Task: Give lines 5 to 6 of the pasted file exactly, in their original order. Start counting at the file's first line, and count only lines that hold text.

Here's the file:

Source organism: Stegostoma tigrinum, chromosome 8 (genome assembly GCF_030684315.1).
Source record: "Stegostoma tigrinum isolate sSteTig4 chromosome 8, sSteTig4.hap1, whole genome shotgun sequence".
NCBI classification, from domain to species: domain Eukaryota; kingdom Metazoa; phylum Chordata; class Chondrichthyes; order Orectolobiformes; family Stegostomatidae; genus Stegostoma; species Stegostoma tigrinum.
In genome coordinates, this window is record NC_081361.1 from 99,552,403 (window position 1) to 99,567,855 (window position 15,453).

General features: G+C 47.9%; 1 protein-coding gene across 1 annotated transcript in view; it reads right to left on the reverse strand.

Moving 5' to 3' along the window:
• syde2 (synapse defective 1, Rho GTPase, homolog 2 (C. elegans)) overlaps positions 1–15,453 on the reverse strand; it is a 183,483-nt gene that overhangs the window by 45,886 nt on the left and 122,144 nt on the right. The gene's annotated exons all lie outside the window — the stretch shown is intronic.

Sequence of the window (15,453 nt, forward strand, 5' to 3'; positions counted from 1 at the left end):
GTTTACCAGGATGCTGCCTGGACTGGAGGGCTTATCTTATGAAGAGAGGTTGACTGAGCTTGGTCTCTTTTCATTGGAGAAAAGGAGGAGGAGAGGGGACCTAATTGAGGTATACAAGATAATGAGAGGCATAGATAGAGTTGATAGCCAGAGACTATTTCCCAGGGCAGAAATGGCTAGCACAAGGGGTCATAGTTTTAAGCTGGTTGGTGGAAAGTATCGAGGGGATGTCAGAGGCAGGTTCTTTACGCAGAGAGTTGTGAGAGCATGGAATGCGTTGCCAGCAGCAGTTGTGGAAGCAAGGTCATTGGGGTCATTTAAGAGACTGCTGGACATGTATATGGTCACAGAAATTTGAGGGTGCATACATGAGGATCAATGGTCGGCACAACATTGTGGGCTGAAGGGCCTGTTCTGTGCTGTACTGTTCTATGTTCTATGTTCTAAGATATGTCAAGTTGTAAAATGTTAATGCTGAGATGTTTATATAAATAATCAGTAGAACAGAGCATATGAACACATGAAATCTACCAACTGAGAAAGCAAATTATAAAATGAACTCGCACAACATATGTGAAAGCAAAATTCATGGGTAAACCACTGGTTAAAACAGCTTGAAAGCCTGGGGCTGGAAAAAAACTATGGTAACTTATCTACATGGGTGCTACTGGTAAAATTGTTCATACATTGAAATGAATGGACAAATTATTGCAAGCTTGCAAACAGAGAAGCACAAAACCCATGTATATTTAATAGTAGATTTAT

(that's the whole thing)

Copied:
General features: G+C 47.9%; 1 protein-coding gene across 1 annotated transcript in view; it reads right to left on the reverse strand.

Moving 5' to 3' along the window: